Golden Globes ‘black’ carpet takes the spotlight off fashion

golden globes

The Golden Globes red carpet on Sunday evening was a backdrop on which stars could make both style and social statements… but fashion definitely took a back seat.

In a 12-month period that has seen the box office breaking records globally, it’s still not been a great year for Hollywood as scandals around sexual harassment have led to several careers spectacularly crashing and burning. Gender pay gaps ever more in the spotlight and red carpet fashion choices for this event were pulled into the mix.

Perhaps one of the biggest changes wasn’t so much the absence of colour with the stars all choosing to wear black, but the absence of Marchesa.

The label co-founded by Harvey Weinstein’s wife Georgina Chapman used to be one of the biggest red carpet names. But despite their marriage split since revelations about Weinstein’s behaviour came out, Marchesa clearly remains a toxic brand.

Instead, stars chose to wear a variety of labels, as mentioned with the colour choice universally black, which was selected as a sign of solidarity with the women (and men) who have suffered from Hollywood’s casting couch and ‘don’t tell’ culture.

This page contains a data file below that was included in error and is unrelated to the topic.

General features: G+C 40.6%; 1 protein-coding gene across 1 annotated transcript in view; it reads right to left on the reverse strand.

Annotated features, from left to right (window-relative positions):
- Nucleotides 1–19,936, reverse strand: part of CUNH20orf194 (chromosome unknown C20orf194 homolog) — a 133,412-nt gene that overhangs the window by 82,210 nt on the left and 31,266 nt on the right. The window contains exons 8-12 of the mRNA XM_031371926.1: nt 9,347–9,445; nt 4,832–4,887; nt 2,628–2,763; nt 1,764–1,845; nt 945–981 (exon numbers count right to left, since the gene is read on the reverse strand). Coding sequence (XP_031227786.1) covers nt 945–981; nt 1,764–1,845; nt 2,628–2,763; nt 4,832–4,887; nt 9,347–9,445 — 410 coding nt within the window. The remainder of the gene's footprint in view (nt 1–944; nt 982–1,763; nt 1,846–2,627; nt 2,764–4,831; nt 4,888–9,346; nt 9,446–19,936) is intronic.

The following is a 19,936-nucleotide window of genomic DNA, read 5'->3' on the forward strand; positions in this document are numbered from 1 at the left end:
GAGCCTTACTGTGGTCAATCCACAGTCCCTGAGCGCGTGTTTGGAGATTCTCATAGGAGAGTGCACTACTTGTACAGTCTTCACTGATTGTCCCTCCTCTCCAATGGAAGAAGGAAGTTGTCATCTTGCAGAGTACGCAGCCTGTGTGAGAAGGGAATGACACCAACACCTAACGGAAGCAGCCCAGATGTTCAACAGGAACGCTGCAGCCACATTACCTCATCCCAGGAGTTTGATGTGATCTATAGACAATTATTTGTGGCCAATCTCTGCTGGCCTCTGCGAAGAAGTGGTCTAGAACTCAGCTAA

The move to black and the sombre mood generally also meant that extravagance seemed out of place for most. Claire Foy, star of The Crown, summed this up by walking the red carpet with co-star Matt Smith in a DB black pantsuit by Stella McCartney.

Meanwhile, Debra Messing wore a dress/pants combo by Christian Siriano (and in a live interview with E!, criticised the channel’s gender pay chasm), while Alexis Bledel (The Handmaid’s Tale) mix black with white in an Oscar de la Renta jumpsuit.

There were some more elaborate looks on offer but Dakota Johnson in Gucci summed up the mood. That label is known for its maximalist approach but served up a very simple black velvet gown with a diamanté clasp at the waist as the sole concession to decoration.

And while stars usually arrive accompanied by partners, designers, directors et al, this time the choices were different here, too, and so was the conversation. Discussion of who designed what dress seemed somehow out of place as celebs highlighted other industries where harassment and low pay are big problems. 

Meryl Streep arrived on the red carpet with activist Ai-jen Poo, Amy Poehler was joined by Saru Jayaraman who works to boost working conditions in the restaurant trade. Laura Dern was joined by farm workers activist Monica Ramirez and Michelle Williams turned up with Me Too campaign founder Tarana Burke.

But Oprah Winfrey stole the show with a speech that told powerful men who abuse women that “their time is up”. Hopefully that statement will be borne out by actions this year and in the future.

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